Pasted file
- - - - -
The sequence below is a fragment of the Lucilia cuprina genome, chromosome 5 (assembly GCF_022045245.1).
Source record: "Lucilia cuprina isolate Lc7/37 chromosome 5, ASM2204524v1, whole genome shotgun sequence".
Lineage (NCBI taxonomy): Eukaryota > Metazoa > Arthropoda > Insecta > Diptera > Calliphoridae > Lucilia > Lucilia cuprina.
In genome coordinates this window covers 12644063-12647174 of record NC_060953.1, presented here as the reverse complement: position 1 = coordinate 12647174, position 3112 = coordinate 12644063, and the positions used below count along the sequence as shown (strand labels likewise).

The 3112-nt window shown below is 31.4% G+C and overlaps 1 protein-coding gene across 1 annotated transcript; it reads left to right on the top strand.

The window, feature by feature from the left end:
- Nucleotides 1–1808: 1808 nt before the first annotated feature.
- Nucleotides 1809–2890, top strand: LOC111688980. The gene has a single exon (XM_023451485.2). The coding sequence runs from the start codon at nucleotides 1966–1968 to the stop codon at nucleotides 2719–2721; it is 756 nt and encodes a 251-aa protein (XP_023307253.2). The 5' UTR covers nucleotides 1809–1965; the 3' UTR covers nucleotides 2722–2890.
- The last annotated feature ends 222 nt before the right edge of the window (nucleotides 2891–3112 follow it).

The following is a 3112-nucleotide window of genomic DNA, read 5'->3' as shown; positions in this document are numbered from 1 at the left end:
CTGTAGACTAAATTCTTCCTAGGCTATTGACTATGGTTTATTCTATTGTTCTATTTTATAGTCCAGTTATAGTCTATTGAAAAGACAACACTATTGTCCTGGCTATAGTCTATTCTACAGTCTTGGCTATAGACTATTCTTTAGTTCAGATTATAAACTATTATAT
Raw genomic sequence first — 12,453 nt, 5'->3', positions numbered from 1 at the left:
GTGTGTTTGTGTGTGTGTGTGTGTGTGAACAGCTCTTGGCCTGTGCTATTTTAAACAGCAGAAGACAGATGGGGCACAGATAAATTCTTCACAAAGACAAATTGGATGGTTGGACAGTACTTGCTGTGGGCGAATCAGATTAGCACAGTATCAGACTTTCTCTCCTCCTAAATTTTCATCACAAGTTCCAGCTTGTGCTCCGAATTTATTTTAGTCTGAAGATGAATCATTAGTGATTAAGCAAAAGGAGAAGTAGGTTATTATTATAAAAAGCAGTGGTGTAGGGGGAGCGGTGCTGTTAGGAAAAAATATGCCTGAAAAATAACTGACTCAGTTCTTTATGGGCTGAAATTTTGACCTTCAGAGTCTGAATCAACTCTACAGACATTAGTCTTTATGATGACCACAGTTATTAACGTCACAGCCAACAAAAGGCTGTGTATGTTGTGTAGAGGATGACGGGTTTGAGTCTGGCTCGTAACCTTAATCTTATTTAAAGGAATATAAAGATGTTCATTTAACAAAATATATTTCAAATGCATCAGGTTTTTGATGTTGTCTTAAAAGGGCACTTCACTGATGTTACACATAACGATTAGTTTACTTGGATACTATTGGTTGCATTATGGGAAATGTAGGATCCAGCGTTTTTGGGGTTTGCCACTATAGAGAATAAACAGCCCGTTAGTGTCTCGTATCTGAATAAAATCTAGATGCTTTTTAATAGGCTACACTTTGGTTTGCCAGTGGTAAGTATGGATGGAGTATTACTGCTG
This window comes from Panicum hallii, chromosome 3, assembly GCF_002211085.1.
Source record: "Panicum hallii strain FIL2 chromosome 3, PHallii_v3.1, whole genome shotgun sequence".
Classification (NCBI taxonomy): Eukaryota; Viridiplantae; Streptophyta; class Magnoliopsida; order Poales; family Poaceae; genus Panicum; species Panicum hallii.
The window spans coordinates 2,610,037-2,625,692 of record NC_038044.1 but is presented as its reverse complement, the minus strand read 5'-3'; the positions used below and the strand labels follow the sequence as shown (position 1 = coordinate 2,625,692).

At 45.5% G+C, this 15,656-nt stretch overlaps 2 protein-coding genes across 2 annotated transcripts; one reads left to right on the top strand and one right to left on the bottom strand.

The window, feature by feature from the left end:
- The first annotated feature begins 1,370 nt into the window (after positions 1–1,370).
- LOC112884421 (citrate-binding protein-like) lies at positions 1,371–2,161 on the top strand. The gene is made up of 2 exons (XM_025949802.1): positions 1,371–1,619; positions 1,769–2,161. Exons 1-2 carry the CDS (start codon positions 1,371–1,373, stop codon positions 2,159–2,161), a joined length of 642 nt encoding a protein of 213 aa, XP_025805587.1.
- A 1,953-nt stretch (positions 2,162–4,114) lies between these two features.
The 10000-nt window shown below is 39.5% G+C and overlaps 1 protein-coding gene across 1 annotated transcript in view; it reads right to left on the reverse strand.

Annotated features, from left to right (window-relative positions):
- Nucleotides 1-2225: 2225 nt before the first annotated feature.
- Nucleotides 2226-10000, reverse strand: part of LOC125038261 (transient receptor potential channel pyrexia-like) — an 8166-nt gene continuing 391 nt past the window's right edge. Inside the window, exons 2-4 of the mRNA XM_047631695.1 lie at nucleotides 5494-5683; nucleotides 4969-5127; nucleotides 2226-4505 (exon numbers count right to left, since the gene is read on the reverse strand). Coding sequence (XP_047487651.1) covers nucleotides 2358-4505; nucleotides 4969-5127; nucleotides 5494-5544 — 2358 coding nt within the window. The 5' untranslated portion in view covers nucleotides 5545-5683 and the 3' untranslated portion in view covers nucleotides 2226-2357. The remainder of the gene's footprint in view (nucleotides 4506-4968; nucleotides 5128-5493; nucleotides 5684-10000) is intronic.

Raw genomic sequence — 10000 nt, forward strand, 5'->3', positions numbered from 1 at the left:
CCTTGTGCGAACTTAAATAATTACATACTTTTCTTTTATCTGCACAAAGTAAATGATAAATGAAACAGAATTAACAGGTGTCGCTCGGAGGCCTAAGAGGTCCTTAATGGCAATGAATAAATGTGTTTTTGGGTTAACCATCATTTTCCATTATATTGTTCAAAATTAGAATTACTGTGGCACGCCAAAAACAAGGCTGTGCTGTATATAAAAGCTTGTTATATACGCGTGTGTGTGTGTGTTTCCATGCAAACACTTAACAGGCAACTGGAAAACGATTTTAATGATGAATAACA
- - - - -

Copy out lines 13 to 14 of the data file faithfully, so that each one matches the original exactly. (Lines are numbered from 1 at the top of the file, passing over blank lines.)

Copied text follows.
GTGTGTTTGTGTGTGTGTGTGTGTGTGAACAGCTCTTGGCCTGTGCTATTTTAAACAGCAGAAGACAGATGGGGCACAGATAAATTCTTCACAAAGACAAATTGGATGGTTGGACAGTACTTGCTGTGGGCGAATCAGATTAGCACAGTATCAGACTTTCTCTCCTCCTAAATTTTCATCACAAGTTCCAGCTTGTGCTCCGAATTTATTTTAGTCTGAAGATGAATCATTAGTGATTAAGCAAAAGGAGAAGTAGGTTATTATTATAAAAAGCAGTGGTGTAGGGGGAGCGGTGCTGTTAGGAAAAAATATGCCTGAAAAATAACTGACTCAGTTCTTTATGGGCTGAAATTTTGACCTTCAGAGTCTGAATCAACTCTACAGACATTAGTCTTTATGATGACCACAGTTATTAACGTCACAGCCAACAAAAGGCTGTGTATGTTGTGTAGAGGATGACGGGTTTGAGTCTGGCTCGTAACCTTAATCTTATTTAAAGGAATATAAAGATGTTCATTTAACAAAATATATTTCAAATGCATCAGGTTTTTGATGTTGTCTTAAAAGGGCACTTCACTGATGTTACACATAACGATTAGTTTACTTGGATACTATTGGTTGCATTATGGGAAATGTAGGATCCAGCGTTTTTGGGGTTTGCCACTATAGAGAATAAACAGCCCGTTAGTGTCTCGTATCTGAATAAAATCTAGATGCTTTTTAATAGGCTACACTTTGGTTTGCCAGTGGTAAGTATGGATGGAGTATTACTGCTG
This window comes from Panicum hallii, chromosome 3, assembly GCF_002211085.1.